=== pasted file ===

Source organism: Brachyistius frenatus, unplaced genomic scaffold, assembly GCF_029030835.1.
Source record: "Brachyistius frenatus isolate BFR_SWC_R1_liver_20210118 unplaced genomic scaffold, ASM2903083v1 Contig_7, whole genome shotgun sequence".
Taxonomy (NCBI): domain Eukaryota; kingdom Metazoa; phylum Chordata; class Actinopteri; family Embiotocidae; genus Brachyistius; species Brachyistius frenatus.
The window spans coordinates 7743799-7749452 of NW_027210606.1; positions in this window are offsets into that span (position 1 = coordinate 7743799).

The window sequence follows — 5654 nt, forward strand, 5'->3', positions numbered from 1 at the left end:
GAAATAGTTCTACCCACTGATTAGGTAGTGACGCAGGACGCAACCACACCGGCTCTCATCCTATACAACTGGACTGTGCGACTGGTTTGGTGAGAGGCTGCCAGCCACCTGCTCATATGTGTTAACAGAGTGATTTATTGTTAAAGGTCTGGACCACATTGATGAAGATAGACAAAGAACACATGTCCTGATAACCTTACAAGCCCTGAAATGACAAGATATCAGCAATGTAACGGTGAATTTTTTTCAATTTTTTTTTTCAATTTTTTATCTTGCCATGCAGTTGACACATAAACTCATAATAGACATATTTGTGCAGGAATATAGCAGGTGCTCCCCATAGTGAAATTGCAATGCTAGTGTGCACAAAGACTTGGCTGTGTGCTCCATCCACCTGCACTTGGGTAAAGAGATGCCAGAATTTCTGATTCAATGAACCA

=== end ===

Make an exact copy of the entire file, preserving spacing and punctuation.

Source organism: Brachyistius frenatus, unplaced genomic scaffold, assembly GCF_029030835.1.
Source record: "Brachyistius frenatus isolate BFR_SWC_R1_liver_20210118 unplaced genomic scaffold, ASM2903083v1 Contig_7, whole genome shotgun sequence".
Taxonomy (NCBI): domain Eukaryota; kingdom Metazoa; phylum Chordata; class Actinopteri; family Embiotocidae; genus Brachyistius; species Brachyistius frenatus.
The window spans coordinates 7743799-7749452 of NW_027210606.1; positions in this window are offsets into that span (position 1 = coordinate 7743799).

The window sequence follows — 5654 nt, forward strand, 5'->3', positions numbered from 1 at the left end:
GAAATAGTTCTACCCACTGATTAGGTAGTGACGCAGGACGCAACCACACCGGCTCTCATCCTATACAACTGGACTGTGCGACTGGTTTGGTGAGAGGCTGCCAGCCACCTGCTCATATGTGTTAACAGAGTGATTTATTGTTAAAGGTCTGGACCACATTGATGAAGATAGACAAAGAACACATGTCCTGATAACCTTACAAGCCCTGAAATGACAAGATATCAGCAATGTAACGGTGAATTTTTTTCAATTTTTTTTTTCAATTTTTTATCTTGCCATGCAGTTGACACATAAACTCATAATAGACATATTTGTGCAGGAATATAGCAGGTGCTCCCCATAGTGAAATTGCAATGCTAGTGTGCACAAAGACTTGGCTGTGTGCTCCATCCACCTGCACTTGGGTAAAGAGATGCCAGAATTTCTGATTCAATGAACCA